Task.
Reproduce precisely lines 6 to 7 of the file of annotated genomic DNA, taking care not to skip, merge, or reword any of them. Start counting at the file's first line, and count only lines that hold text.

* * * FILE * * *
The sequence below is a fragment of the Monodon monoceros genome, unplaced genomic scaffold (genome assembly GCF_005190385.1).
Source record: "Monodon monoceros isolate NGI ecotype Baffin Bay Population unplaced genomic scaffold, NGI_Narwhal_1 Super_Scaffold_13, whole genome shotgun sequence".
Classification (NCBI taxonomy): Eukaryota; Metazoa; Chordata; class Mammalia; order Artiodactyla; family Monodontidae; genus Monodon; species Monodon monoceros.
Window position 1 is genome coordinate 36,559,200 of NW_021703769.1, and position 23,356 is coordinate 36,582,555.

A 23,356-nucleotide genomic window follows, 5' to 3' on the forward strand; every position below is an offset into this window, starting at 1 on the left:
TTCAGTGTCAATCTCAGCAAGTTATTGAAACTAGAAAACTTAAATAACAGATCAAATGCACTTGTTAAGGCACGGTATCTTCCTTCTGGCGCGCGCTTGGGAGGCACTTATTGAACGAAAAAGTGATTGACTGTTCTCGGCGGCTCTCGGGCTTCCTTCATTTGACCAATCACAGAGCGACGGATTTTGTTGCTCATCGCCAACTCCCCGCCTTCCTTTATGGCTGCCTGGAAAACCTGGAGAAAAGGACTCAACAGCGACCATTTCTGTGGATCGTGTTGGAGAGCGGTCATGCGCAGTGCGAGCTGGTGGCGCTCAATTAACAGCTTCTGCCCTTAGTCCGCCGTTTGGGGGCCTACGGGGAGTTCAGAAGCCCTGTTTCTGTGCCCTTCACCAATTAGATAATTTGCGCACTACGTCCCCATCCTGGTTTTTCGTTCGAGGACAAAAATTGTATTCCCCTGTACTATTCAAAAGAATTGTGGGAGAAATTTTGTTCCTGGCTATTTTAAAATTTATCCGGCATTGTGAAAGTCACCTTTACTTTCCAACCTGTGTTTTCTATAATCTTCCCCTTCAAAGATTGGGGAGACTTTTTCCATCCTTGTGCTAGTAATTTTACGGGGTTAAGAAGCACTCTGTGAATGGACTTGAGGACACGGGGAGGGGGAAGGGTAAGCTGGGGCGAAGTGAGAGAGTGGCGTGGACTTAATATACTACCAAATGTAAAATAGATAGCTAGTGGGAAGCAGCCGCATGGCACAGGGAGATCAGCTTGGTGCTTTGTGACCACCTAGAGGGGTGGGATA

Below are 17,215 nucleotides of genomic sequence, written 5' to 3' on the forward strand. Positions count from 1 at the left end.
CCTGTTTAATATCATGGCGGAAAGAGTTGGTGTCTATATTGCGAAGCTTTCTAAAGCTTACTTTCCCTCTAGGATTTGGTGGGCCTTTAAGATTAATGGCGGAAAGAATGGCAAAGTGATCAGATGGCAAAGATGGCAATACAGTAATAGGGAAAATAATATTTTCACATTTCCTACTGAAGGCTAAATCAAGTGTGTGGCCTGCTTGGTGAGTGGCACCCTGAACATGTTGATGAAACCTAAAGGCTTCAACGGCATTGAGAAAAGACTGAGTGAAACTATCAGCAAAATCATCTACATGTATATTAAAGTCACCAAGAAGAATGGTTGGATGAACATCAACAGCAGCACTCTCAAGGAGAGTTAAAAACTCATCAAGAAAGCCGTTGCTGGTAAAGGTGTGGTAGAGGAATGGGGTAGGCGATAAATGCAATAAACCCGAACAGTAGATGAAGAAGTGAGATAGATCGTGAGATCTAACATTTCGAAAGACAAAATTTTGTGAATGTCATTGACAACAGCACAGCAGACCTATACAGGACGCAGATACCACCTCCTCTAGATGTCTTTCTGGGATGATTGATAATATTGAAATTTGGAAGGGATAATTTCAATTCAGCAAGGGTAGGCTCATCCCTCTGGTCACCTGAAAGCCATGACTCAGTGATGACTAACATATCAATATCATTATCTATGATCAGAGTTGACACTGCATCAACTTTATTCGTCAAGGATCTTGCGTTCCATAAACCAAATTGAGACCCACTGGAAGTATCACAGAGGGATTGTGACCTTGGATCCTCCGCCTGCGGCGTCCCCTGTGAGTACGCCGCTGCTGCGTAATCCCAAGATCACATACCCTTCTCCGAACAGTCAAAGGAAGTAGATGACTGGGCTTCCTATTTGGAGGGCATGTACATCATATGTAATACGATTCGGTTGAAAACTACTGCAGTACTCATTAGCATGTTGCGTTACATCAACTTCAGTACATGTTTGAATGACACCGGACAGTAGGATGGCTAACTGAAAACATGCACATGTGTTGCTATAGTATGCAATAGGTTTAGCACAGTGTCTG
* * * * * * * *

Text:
TTCAGTGTCAATCTCAGCAAGTTATTGAAACTAGAAAACTTAAATAACAGATCAAATGCACTTGTTAAGGCACGGTATCTTCCTTCTGGCGCGCGCTTGGGAGGCACTTATTGAACGAAAAAGTGATTGACTGTTCTCGGCGGCTCTCGGGCTTCCTTCATTTGACCAATCACAGAGCGACGGATTTTGTTGCTCATCGCCAACTCCCCGCCTTCCTTTATGGCTGCCTGGAAAACCTGGAGAAAAGGACTCAACAGCGACCATTTCTGTGGATCGTGTTGGAGAGCGGTCATGCGCAGTGCGAGCTGGTGGCGCTCAATTAACAGCTTCTGCCCTTAGTCCGCCGTTTGGGGGCCTACGGGGAGTTCAGAAGCCCTGTTTCTGTGCCCTTCACCAATTAGATAATTTGCGCACTACGTCCCCATCCTGGTTTTTCGTTCGAGGACAAAAATTGTATTCCCCTGTACTATTCAAAAGAATTGTGGGAGAAATTTTGTTCCTGGCTATTTTAAAATTTATCCGGCATTGTGAAAGTCACCTTTACTTTCCAACCTGTGTTTTCTATAATCTTCCCCTTCAAAGATTGGGGAGACTTTTTCCATCCTTGTGCTAGTAATTTTACGGGGTTAAGAAGCACTCTGTGAATGGACTTGAGGACACGGGGAGGGGGAAGGGTAAGCTGGGGCGAAGTGAGAGAGTGGCGTGGACTTAATATACTACCAAATGTAAAATAGATAGCTAGTGGGAAGCAGCCGCATGGCACAGGGAGATCAGCTTGGTGCTTTGTGACCACCTAGAGGGGTGGGATA

Below are 17,215 nucleotides of genomic sequence, written 5' to 3' on the forward strand. Positions count from 1 at the left end.